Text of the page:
What is people management all about? It is about dealing with humans, that is, the people who make businesses successful. Therefore, no matter how modern businesses become and how much HR moves beyond traditional boundaries, it is impossible to ignore the cultural aspect while devising the HR strategy of any company.
There is no doubt that the cultural fabric of the people of the West is very different from those in India. Not only are our roots very different, but the way we work, think and execute also differs. So, can the HR practices that work in the West, work in India too? Of course not!
Since human resource management (HRM) as a term originated in the West, many modern HR practices also originated and developed in the Western nations. However, these practices will not necessarily work successfully in India too! Here’s why.
Diversity and inclusion
Let us take the case of diversity and inclusion in India and other parts of the world. In India, talk of ‘diversity’ mostly revolves around gender diversity and representation of women in the corporate culture or at the manufacturing sites. However, in the West, diversity is more about the representation of different ethnicities or skin colours.
Therefore, in the Western world, diversity programmes tend to mostly revolve around cross-cultural trainings and understanding of different cultures. In India, on the other hand, these programmes are more about sensitising people on gender bias, LGBTQ (lesbian, gay, bisexual, and transgender) or PwD (people with disability).
“It is the manner of execution of the HR practices in India that differs”
Sailesh Menezes, CHRO, HPE India
Sailesh Menezes, CHRO, HPE India, states that, globally there are employee resource groups based on race and ethnicity, but when it comes to choosing resource groups in India, “We only choose what holds meaning for us, such as gender or LGBTQ or generational diversity”.
Things have started to change though. As a society, we have recognised the fact that men and women are no different when it comes to accomplishing success at work. Earlier, however, this also seemed to be an impractical challenge.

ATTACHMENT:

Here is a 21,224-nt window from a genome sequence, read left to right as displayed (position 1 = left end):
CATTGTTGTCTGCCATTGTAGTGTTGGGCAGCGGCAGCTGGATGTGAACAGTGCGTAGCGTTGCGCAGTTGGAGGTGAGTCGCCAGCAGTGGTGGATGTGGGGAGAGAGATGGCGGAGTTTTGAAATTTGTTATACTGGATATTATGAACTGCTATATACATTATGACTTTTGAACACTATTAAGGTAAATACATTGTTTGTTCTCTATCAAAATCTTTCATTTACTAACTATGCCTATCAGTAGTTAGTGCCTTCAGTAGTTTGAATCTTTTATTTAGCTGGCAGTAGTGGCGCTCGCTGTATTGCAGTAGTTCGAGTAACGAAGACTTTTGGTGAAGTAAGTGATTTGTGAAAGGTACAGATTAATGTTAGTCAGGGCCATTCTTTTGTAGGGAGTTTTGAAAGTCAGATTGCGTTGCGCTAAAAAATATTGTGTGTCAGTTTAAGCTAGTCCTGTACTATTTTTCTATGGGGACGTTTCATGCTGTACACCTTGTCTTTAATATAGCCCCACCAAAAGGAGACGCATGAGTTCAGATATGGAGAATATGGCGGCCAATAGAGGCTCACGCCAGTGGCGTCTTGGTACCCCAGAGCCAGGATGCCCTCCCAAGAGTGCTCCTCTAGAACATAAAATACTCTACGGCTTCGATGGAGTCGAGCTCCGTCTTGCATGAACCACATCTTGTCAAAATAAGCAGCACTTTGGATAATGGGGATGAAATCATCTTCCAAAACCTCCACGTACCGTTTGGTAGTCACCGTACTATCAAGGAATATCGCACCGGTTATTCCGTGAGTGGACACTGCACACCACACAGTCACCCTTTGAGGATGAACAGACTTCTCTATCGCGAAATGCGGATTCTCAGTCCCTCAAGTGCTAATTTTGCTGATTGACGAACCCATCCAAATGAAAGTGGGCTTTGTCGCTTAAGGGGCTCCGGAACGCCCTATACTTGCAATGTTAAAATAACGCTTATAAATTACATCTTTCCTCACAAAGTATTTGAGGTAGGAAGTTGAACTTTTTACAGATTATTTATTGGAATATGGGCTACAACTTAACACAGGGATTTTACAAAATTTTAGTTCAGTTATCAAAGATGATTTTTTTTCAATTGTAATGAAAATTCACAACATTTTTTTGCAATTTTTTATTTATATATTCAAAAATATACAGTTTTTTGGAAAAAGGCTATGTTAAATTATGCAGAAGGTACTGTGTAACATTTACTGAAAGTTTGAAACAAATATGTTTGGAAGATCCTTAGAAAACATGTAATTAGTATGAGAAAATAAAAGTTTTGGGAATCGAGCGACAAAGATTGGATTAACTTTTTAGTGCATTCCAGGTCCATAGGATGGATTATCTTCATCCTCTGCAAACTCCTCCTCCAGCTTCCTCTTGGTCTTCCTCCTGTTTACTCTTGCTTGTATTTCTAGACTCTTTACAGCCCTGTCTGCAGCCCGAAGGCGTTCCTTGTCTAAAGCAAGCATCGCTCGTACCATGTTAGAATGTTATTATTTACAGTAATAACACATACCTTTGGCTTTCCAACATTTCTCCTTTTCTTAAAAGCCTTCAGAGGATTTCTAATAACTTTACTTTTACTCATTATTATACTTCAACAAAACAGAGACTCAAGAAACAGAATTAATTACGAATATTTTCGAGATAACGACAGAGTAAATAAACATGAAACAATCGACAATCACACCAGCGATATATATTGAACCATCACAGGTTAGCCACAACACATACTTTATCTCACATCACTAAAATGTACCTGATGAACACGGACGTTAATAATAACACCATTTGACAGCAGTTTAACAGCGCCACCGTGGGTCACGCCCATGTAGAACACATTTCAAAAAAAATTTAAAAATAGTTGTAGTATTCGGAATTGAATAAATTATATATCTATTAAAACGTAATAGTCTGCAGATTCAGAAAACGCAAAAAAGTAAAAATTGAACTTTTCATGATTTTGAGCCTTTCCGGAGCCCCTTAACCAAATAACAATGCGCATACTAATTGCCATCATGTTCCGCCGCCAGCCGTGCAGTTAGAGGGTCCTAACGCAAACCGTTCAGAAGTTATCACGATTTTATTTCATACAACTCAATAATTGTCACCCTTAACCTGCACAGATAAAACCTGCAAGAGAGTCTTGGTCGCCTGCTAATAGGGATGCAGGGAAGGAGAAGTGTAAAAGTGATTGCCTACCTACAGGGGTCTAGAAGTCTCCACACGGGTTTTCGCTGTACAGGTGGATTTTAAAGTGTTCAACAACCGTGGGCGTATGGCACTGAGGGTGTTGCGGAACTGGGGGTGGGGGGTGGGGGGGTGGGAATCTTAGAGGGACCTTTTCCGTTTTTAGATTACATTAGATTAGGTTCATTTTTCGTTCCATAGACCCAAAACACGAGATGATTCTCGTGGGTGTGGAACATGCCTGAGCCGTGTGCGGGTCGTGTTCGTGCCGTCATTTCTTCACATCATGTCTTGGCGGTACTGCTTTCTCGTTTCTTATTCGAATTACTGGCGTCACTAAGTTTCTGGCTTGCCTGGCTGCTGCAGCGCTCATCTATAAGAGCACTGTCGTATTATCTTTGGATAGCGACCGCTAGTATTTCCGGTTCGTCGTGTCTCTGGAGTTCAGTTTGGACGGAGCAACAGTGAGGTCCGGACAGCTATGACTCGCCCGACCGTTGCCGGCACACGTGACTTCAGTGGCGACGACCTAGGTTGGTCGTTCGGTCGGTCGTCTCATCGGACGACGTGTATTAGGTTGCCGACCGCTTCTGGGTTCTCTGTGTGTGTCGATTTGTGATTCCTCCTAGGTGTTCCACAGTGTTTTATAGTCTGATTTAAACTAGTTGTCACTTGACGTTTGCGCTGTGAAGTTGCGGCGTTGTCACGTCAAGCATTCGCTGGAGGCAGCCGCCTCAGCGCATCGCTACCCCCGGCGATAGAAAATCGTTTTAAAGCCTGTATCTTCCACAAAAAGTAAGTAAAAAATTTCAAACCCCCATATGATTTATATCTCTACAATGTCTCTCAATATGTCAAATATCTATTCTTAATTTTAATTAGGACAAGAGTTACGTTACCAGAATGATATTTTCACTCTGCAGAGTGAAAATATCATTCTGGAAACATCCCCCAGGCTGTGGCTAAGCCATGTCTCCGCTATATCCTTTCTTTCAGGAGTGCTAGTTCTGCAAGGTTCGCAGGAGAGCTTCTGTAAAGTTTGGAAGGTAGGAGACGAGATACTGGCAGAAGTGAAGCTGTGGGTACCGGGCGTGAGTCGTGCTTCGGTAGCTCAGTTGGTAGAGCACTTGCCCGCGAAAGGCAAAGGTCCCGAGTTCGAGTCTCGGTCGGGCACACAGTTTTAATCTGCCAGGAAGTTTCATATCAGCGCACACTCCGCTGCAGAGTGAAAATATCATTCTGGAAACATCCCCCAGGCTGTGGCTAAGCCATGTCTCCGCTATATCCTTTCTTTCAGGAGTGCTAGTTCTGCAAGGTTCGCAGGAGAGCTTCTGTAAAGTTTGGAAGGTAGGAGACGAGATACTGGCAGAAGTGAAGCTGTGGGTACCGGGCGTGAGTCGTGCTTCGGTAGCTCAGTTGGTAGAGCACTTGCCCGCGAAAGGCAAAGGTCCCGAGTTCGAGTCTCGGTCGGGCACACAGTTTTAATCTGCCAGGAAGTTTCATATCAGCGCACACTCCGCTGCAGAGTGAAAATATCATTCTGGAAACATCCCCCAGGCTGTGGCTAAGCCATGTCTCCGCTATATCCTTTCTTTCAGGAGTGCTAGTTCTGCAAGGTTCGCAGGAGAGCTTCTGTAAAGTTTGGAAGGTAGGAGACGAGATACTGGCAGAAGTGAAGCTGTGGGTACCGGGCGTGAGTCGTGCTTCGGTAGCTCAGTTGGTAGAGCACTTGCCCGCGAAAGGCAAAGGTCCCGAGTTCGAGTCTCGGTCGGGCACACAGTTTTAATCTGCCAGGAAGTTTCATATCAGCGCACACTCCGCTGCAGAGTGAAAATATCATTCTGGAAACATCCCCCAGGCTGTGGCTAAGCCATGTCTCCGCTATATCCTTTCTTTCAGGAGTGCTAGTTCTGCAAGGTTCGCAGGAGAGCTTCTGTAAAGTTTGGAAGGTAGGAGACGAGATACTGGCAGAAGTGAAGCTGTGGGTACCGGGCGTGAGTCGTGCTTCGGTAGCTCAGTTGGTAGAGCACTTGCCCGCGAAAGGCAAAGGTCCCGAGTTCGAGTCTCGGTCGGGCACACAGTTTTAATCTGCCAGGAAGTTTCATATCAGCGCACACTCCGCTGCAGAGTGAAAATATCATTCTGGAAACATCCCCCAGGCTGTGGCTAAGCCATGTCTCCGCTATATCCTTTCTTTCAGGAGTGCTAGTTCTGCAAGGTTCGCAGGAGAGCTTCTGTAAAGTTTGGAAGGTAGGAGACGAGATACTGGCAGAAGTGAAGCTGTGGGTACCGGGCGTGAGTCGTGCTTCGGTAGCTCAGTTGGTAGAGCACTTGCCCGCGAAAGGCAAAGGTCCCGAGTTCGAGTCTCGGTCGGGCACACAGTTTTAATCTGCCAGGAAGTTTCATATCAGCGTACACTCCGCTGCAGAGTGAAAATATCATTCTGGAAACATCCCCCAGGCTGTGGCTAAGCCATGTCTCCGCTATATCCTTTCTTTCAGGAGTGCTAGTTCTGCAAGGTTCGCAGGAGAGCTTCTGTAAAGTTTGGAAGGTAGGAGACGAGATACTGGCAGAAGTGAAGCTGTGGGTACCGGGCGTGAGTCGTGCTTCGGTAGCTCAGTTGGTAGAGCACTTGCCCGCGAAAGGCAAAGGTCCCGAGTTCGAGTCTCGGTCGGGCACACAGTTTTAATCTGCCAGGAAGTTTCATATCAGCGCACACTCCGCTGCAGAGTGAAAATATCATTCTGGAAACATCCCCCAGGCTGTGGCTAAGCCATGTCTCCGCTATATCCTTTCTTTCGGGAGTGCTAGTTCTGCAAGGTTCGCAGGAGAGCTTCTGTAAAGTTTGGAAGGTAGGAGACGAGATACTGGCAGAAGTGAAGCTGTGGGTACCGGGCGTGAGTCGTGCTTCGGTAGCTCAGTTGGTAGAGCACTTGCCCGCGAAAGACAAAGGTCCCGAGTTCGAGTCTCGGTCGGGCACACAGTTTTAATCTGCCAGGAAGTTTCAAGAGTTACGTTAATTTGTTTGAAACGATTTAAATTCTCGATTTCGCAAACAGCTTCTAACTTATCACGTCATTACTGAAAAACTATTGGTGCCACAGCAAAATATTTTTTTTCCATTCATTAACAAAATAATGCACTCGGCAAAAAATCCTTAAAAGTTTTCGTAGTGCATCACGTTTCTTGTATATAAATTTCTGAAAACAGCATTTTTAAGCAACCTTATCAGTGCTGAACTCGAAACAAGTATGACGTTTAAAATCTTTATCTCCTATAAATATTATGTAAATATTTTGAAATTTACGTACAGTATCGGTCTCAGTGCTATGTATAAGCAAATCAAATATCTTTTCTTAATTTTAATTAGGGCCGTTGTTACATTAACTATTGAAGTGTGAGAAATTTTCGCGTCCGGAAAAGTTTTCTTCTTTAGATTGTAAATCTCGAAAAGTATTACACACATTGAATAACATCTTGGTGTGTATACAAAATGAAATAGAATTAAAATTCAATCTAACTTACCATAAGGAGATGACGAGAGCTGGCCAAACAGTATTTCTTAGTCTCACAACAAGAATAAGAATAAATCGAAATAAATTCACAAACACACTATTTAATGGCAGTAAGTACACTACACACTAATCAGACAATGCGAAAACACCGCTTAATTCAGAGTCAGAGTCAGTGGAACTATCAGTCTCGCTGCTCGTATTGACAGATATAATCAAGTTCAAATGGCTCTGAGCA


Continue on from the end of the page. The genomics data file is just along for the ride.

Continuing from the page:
One of the HR leaders, who worked with a multinational FMCG brand, shares that his global HR leadership wanted 40 per cent representation of women in the field sales team, which was very difficult to achieve since the talent pool was very limited.
Also, field work involved working in remote locations, which made ensuring the safety of women colleagues a challenge. Such work conditions do not really appeal to the women in the workforce.
Talking to HRKatha, Nihar Ghosh, senior HR leader, shares that dialogue and conversations around ‘performance’ are very different here than in the West.
He says that the Western society is very direct when it comes to giving feedback. In India, on the other hand, one cannot be that straightforward. “I may follow the globally-prescribed flow of charts such as breaking the ice, building trust and so on. But the way it is done in India is not the same as in the West, since the cultures are very different,” points out Ghosh.
Most of the HRMS products come from the US and Europe. Ghosh states that in one of his past stints, the organisation decided to implement the HRMS product of SAP Success Factors. “Within four months we had to scrap it,” reveals Ghosh. Why? Because the manner in which the technology worked, the dashboard behaved and the data was managed and observed was very different from how it was done in India. “We could not even customise the product to our use,” admits Ghosh.
“Being part of Indian society, we cannot blindly follow the ways of the West, but many Indian employers do not realise this fact”
Nihar Ghosh, senior HR leader
The manner in which we engage with employees in India is very different from the existing global practices. One such example is the practice of celebrating success or any achievement with a ‘Happy Hour.’
As Menezes states, in many geographies, celebrations are conducted by serving wine or beer at the workplace. However, in our country this cannot be considered. “Having ‘happy hours’ will not be socially accepted in India at all,” asserts Menezes.
To those who are unaware of what a performance-improvement programme (PIP) is, it is a programme designed to manage poor performance in the company. As per Menezes, the framework of all the processes may be the same, but the execution of the same in India will be different.
In other parts of the world, the PIP can be stringent and the timelines are usually strictly adhered to. Employees may not be given more than two weeks to show improvement. In India, however, ample time is given.
Being part of Indian society, we cannot blindly follow the ways of the West, but “many Indian employers do not realise this fact,” admits Ghosh disappointingly. He feels that many Indian employers fail to understand the cultural nuances of the country, and that is why, very often foreign HR models fail to show results in India.
Menezes opines that by and large, for many HR practices pertaining to hiring, compensation or performance management, the global framework remains the same. “It is the manner of execution of the practice in India that differs,” concludes Menezes.